When the implications of English as a Lingua Franca (ELF) first hit the consciousness of the ELT community at the beginning of this century, reactions tended to polarize between dogma and denial. On the dogma side were militants who saw native pronunciation models such as received pronunciation (RP) as a residue of colonialism which needed to be uprooted. From the denial point of view, these militants were a noisy distraction who would hopefully tire themselves out and go away. These are caricatures admittedly, but let’s run with them a little…
Dogma took Jennifer Jenkins’s The Phonology of English as an International Language (OUP 2000) as a holy text, with the list of pronunciation features known as the ‘lingua franca core’ as a fixed set of commandments. They were commandments in the sense that they weren’t there to be questioned or understood, but simply obeyed – they were based on research. Pronunciation teaching must focus on these features and no others. A large number of features which had hitherto been popular components in any phonology syllabus, such as the TH sounds and weak forms, were not included in the lingua franca core. Militants were quite vehement in insisting that such features be dropped. Although ELF theory was actually much more nuanced than this, I think for most teachers who were paying attention, it was the lingua franca core that was the most salient takeaway. It may still be today, despite the fact that ELF theory has evolved into something quite different.
Meanwhile, denial consisted in closing your eyes and hoping it would all go away. It was best to keep quiet, because confrontations with dogma could get rather explosive. But it was difficult: there was something undeniable in the basic premise of ELF theory: English was a lingua franca, and this must have implications. It’s just that these implications seemed too destructive to contemplate – decades of accumulated wisdom and expertise at risk of tumbling down as the foundations were ripped away from underneath. Deniers tried to keep calm and carry on as before. Few of them dared to talk about ELF, but it was always there like a stone in the shoe.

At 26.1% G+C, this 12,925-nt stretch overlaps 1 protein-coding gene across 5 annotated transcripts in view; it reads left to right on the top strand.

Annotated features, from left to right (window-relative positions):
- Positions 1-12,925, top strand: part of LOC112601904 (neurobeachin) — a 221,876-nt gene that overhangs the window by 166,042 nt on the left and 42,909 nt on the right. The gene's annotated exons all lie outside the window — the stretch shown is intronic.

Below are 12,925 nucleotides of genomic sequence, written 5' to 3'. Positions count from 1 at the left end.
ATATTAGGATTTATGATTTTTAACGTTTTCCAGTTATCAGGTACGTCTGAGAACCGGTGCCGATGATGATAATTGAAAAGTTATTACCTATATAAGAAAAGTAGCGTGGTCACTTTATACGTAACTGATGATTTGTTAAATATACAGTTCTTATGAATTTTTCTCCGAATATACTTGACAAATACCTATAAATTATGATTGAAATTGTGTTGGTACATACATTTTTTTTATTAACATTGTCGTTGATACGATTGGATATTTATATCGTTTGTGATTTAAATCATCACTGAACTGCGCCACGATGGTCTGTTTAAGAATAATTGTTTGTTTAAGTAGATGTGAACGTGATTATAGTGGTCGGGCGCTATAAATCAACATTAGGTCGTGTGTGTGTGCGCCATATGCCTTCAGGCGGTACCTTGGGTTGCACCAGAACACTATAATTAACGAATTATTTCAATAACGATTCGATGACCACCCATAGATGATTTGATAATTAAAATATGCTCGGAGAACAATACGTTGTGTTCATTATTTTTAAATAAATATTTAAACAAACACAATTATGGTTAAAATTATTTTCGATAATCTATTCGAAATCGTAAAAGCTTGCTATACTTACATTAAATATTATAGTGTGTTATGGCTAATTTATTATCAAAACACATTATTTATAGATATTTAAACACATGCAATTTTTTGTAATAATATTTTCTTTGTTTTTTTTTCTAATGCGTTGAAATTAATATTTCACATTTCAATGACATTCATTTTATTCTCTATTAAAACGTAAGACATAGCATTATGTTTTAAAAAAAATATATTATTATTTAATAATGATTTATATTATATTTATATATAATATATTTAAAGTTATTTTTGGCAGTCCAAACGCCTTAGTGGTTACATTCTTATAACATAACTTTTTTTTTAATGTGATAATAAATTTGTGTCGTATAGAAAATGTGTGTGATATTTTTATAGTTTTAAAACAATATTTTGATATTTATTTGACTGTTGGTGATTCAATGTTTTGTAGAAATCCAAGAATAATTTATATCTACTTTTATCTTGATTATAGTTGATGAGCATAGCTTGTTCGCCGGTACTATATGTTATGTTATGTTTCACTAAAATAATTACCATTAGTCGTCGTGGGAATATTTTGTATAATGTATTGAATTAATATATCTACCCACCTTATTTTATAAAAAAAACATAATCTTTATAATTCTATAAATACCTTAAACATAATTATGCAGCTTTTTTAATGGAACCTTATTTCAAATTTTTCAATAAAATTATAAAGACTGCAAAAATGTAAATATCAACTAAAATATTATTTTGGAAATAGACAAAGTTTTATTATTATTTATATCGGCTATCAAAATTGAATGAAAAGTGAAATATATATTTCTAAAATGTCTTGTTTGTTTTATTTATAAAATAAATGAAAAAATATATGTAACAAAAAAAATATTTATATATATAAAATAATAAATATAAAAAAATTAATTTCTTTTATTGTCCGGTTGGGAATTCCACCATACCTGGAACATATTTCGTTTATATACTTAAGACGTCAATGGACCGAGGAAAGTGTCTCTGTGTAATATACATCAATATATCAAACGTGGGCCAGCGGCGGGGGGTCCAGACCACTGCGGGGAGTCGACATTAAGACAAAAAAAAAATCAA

When Elephants Fight, it’s the Grass that Suffers
This battle between dogma and denial was not a great boost for pronunciation teaching. Teachers who had never liked pronunciation gleefully concluded that they didn’t need to bother with it any more, since the message from on high seemed to be that ‘anything goes’. Teachers who had always liked it had to take their enthusiasm underground – carry on as before but don’t shout too loud about it. Between these two extremes, there was disorientation and pronunciation was quietly sidelined, much as it had been in the heyday of the communicative revolution.
A Change of Lens
The post-ELF scenario that I’ve been attempting to describe in this series of posts is a bid to see beyond dogma and denial. I think that we must embrace and assimilate the ELF premise, but this needn’t be as destructive as deniers have feared. It’s a change of lens rather than a change of substance. Fundamentally, we need to move away from seeing pronunciation features in terms of correctness towards seeing them in terms of effectiveness. Rather than correcting, give feedback. Discuss pronunciation features with students in a spirit of discovery, comparing your versions and their versions. Discuss which variations are merely superficial features of accent, and which are likely to cause intelligibility problems globally.